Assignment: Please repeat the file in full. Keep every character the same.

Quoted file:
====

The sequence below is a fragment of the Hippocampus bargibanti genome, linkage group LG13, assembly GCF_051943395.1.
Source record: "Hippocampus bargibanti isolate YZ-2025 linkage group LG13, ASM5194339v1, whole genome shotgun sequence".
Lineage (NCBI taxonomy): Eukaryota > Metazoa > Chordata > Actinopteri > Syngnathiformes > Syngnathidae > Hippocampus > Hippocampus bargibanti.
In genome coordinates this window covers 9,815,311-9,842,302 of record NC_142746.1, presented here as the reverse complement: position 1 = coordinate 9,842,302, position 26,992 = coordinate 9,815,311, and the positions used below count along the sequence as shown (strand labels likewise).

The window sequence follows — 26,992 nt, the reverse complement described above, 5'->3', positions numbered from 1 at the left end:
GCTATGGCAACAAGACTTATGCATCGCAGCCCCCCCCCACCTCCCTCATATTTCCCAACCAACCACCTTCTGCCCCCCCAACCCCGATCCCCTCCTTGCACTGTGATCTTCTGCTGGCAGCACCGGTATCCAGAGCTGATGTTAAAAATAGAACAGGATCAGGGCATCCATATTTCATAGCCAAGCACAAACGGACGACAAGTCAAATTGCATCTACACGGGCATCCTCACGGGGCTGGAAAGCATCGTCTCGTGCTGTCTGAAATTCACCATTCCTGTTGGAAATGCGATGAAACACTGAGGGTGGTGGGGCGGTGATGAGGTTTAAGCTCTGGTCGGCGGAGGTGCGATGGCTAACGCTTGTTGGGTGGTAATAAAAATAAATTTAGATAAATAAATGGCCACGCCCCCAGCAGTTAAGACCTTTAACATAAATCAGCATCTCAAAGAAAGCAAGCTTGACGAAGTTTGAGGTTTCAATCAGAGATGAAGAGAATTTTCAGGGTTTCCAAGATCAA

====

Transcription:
The sequence below is a fragment of the Hippocampus bargibanti genome, linkage group LG13, assembly GCF_051943395.1.
Source record: "Hippocampus bargibanti isolate YZ-2025 linkage group LG13, ASM5194339v1, whole genome shotgun sequence".
Lineage (NCBI taxonomy): Eukaryota > Metazoa > Chordata > Actinopteri > Syngnathiformes > Syngnathidae > Hippocampus > Hippocampus bargibanti.
In genome coordinates this window covers 9,815,311-9,842,302 of record NC_142746.1, presented here as the reverse complement: position 1 = coordinate 9,842,302, position 26,992 = coordinate 9,815,311, and the positions used below count along the sequence as shown (strand labels likewise).

The window sequence follows — 26,992 nt, the reverse complement described above, 5'->3', positions numbered from 1 at the left end:
GCTATGGCAACAAGACTTATGCATCGCAGCCCCCCCCCACCTCCCTCATATTTCCCAACCAACCACCTTCTGCCCCCCCAACCCCGATCCCCTCCTTGCACTGTGATCTTCTGCTGGCAGCACCGGTATCCAGAGCTGATGTTAAAAATAGAACAGGATCAGGGCATCCATATTTCATAGCCAAGCACAAACGGACGACAAGTCAAATTGCATCTACACGGGCATCCTCACGGGGCTGGAAAGCATCGTCTCGTGCTGTCTGAAATTCACCATTCCTGTTGGAAATGCGATGAAACACTGAGGGTGGTGGGGCGGTGATGAGGTTTAAGCTCTGGTCGGCGGAGGTGCGATGGCTAACGCTTGTTGGGTGGTAATAAAAATAAATTTAGATAAATAAATGGCCACGCCCCCAGCAGTTAAGACCTTTAACATAAATCAGCATCTCAAAGAAAGCAAGCTTGACGAAGTTTGAGGTTTCAATCAGAGATGAAGAGAATTTTCAGGGTTTCCAAGATCAA